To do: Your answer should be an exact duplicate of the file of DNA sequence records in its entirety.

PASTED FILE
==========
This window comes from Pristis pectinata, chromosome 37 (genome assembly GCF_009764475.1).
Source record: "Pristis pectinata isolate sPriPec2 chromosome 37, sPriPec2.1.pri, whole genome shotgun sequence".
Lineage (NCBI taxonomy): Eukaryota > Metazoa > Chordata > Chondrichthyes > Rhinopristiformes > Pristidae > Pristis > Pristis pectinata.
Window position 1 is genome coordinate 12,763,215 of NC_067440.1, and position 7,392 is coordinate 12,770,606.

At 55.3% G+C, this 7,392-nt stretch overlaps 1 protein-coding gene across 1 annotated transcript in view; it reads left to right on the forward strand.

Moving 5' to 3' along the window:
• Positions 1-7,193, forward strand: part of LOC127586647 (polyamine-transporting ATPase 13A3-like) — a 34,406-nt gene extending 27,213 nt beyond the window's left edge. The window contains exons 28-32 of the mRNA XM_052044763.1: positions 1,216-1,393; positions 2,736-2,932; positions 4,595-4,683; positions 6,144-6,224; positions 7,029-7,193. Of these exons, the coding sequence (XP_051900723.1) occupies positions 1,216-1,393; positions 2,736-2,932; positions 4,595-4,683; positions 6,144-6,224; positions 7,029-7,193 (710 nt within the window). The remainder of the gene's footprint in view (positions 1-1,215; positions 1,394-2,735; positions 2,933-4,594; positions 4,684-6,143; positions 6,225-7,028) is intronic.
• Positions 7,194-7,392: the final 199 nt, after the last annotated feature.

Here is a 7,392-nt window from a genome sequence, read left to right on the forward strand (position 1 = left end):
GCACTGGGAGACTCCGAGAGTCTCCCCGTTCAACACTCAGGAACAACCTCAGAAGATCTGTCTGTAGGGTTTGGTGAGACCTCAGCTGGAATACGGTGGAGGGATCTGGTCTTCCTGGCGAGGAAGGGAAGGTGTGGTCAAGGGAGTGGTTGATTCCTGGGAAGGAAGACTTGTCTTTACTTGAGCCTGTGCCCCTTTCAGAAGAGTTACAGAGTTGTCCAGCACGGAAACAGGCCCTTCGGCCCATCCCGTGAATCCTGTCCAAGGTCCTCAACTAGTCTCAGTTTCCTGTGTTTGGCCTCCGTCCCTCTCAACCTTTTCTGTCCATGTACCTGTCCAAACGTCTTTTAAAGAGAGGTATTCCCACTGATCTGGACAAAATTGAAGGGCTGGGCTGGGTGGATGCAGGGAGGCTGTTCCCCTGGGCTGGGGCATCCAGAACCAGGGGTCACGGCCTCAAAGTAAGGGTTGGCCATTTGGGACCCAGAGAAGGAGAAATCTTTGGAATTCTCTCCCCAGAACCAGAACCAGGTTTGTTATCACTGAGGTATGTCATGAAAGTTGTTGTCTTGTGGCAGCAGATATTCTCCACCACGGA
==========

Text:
This window comes from Pristis pectinata, chromosome 37 (genome assembly GCF_009764475.1).
Source record: "Pristis pectinata isolate sPriPec2 chromosome 37, sPriPec2.1.pri, whole genome shotgun sequence".
Lineage (NCBI taxonomy): Eukaryota > Metazoa > Chordata > Chondrichthyes > Rhinopristiformes > Pristidae > Pristis > Pristis pectinata.
Window position 1 is genome coordinate 12,763,215 of NC_067440.1, and position 7,392 is coordinate 12,770,606.

At 55.3% G+C, this 7,392-nt stretch overlaps 1 protein-coding gene across 1 annotated transcript in view; it reads left to right on the forward strand.

Moving 5' to 3' along the window:
• Positions 1-7,193, forward strand: part of LOC127586647 (polyamine-transporting ATPase 13A3-like) — a 34,406-nt gene extending 27,213 nt beyond the window's left edge. The window contains exons 28-32 of the mRNA XM_052044763.1: positions 1,216-1,393; positions 2,736-2,932; positions 4,595-4,683; positions 6,144-6,224; positions 7,029-7,193. Of these exons, the coding sequence (XP_051900723.1) occupies positions 1,216-1,393; positions 2,736-2,932; positions 4,595-4,683; positions 6,144-6,224; positions 7,029-7,193 (710 nt within the window). The remainder of the gene's footprint in view (positions 1-1,215; positions 1,394-2,735; positions 2,933-4,594; positions 4,684-6,143; positions 6,225-7,028) is intronic.
• Positions 7,194-7,392: the final 199 nt, after the last annotated feature.

Here is a 7,392-nt window from a genome sequence, read left to right on the forward strand (position 1 = left end):
GCACTGGGAGACTCCGAGAGTCTCCCCGTTCAACACTCAGGAACAACCTCAGAAGATCTGTCTGTAGGGTTTGGTGAGACCTCAGCTGGAATACGGTGGAGGGATCTGGTCTTCCTGGCGAGGAAGGGAAGGTGTGGTCAAGGGAGTGGTTGATTCCTGGGAAGGAAGACTTGTCTTTACTTGAGCCTGTGCCCCTTTCAGAAGAGTTACAGAGTTGTCCAGCACGGAAACAGGCCCTTCGGCCCATCCCGTGAATCCTGTCCAAGGTCCTCAACTAGTCTCAGTTTCCTGTGTTTGGCCTCCGTCCCTCTCAACCTTTTCTGTCCATGTACCTGTCCAAACGTCTTTTAAAGAGAGGTATTCCCACTGATCTGGACAAAATTGAAGGGCTGGGCTGGGTGGATGCAGGGAGGCTGTTCCCCTGGGCTGGGGCATCCAGAACCAGGGGTCACGGCCTCAAAGTAAGGGTTGGCCATTTGGGACCCAGAGAAGGAGAAATCTTTGGAATTCTCTCCCCAGAACCAGAACCAGGTTTGTTATCACTGAGGTATGTCATGAAAGTTGTTGTCTTGTGGCAGCAGATATTCTCCACCACGGA